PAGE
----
International Women's Day
Happy International Women's Day! On March 8, we celebrate all the amazing, strong and beautiful women who inspire us and their achievements and rights worldwide.
It dates back to 1908 in New York when 15,000 women marched through the city, demanding voting rights and a better pay. A year later, on February 28, the first Women's Day was celebrated.
During the Second International Socialist Women's Conference held in 1910 in Copenhagen, March 8 was suggested to become the official International Women's Day. The conference was attended by hundreds of delegates from seventeen countries, discussing a number of issues including women's suffrage (the right of women to vote in elections). The following year, millions of people in Austria, Denmark, Germany, and Switzerland, marked the International Women's Day for the first time.
In 1917, after women's strikes in Russia, women were granted the right to vote. It is believed that this event marked the beginning of the Russian Revolution. In his book 'History of the Russian Revolution', Leon Trotsky, a Soviet politician, wrote "23 February (8th March) was International Woman's Day and meetings and actions were foreseen. But we did not imagine that this 'Women's Day' would inaugurate the revolution."
Later, in 1975, the United Nations adopted the celebration. Until then, it was mainly praised by socialist movements and communist countries.
Ever since, on that day, countries worldwide spark conversations about women’s rights and equality.
As a tech company, we would like to take a moment and celebrate some of women's achievements in computer science:
Ada Lovelace became the first computer programmer in 1843 by designing the first computer algorithm.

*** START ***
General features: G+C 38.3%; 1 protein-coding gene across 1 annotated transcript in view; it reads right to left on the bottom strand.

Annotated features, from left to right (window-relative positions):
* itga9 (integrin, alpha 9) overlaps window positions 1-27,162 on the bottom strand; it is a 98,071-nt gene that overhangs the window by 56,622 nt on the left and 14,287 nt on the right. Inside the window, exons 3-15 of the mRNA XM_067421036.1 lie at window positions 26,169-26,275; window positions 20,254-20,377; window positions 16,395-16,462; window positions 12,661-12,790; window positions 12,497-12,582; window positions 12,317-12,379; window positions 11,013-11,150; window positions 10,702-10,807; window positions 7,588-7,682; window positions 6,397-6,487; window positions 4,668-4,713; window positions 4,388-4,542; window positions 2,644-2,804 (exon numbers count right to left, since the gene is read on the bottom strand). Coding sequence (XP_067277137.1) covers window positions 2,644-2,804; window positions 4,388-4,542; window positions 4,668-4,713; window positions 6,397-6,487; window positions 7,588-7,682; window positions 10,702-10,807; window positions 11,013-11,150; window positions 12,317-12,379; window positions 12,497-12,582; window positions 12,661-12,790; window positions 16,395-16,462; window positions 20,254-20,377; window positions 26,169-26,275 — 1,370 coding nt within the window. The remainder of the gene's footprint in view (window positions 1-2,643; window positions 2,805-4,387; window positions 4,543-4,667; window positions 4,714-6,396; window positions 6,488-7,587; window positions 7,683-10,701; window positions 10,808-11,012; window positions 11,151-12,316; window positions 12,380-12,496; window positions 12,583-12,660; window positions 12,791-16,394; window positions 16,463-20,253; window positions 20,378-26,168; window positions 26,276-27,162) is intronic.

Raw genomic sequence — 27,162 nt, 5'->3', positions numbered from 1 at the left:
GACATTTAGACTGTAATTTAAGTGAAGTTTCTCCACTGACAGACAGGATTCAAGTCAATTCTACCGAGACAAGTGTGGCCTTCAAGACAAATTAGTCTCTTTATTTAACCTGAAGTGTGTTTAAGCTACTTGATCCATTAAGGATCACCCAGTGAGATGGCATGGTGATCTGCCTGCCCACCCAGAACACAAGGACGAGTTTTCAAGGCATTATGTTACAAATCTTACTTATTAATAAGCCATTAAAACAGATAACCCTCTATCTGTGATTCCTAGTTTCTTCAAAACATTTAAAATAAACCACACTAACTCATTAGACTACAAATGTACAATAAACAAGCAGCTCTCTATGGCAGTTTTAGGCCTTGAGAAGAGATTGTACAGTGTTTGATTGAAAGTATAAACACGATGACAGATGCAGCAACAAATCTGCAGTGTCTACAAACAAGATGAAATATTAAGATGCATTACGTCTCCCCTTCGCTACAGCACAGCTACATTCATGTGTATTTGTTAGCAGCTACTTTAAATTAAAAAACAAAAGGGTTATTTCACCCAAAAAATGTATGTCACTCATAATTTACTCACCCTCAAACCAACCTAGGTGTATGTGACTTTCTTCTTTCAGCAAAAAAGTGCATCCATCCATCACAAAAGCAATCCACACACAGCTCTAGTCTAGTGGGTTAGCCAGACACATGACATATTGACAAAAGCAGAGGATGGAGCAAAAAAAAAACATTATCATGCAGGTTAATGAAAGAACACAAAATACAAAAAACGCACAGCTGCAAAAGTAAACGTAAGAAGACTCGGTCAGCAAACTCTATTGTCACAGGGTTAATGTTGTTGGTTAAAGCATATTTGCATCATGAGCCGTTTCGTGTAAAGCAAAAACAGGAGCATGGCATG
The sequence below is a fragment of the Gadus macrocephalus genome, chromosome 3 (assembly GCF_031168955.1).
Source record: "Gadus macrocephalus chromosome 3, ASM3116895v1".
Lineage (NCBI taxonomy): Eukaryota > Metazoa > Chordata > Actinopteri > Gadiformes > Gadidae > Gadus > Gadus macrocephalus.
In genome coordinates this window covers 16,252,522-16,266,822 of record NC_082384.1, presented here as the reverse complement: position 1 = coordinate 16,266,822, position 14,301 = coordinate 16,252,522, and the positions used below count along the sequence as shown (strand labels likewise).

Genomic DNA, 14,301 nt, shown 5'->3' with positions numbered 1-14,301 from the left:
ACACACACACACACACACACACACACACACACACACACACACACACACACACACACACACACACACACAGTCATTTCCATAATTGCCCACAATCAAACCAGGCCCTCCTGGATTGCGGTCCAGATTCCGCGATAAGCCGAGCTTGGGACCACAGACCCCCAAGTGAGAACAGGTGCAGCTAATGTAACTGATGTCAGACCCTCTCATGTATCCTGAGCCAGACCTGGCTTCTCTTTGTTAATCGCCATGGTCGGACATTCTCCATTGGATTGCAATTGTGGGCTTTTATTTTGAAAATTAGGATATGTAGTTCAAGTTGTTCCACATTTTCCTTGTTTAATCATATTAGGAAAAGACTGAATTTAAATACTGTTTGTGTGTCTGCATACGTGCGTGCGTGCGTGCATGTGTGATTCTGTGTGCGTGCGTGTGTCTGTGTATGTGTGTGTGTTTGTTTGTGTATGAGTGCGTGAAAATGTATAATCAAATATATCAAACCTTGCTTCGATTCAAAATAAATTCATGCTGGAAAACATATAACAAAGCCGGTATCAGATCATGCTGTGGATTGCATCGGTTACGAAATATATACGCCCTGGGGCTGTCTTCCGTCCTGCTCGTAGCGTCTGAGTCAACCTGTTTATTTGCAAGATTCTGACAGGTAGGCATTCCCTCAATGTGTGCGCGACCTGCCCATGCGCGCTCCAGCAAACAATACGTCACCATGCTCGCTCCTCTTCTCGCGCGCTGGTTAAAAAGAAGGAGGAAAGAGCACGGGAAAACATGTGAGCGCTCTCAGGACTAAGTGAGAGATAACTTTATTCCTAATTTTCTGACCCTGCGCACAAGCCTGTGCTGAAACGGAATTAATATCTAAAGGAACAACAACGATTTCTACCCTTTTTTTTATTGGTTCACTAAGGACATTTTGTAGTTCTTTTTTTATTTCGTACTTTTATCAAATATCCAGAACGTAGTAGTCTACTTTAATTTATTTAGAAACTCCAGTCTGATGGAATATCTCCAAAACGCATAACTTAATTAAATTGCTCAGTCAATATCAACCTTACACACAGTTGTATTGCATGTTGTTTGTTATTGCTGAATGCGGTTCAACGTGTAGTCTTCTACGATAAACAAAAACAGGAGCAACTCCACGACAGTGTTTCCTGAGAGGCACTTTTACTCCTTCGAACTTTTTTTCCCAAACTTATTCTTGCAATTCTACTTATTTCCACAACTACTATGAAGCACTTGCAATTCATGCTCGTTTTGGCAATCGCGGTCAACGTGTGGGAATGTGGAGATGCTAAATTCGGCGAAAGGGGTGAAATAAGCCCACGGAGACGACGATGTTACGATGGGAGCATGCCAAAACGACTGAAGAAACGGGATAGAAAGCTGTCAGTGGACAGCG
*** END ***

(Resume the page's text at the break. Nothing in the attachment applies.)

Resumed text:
Hedy Lamarr invented the frequency-hopping technology in 1942, During World War II. Her invention later helped the emergence of wireless signals like Wi-Fi and Bluetooth.
Jean Bartik and five other women developed many of the foundations of software programming in 1945-46, while working on Electronic Numerical Integrator and Computer (ENIAC). These six women, whose work was crucial for the project, were not invited to the completion dinner celebration.
Rear Admiral Grace Hoper created one of the world's first compilers in 1952. Her programming language design work led to the creation of COBOL - compiled English-like computer programming language designed for business use.
A curious fact: in the late 1960's programming was already recognized as a prestigious job but yet women weren’t allowed to enjoy the benefits of such a good position. That’s why, advertisements were launched to discourage hiring of women in the IT sector.
Later in the early 80s, the home computer and the game consoles were marketed as male toys. Other advertising strategies led to the misconception that computer science is for boys, not for girls, and the notion of the geek coders further discouraged women to pursue careers as software developers.
Nowadays, people worldwide bring awareness of the men dominated ICT labor market and are striving to raise the percentage of women in the industry.
Melon is proud to say that our team consists of 160 professionals and of them 38.3% are women. The average for Bulgaria is 27.7%. Throughout the years, our developers, both male and female, have actively supported the tech education of young girls and boys, defying stereotypes on coding.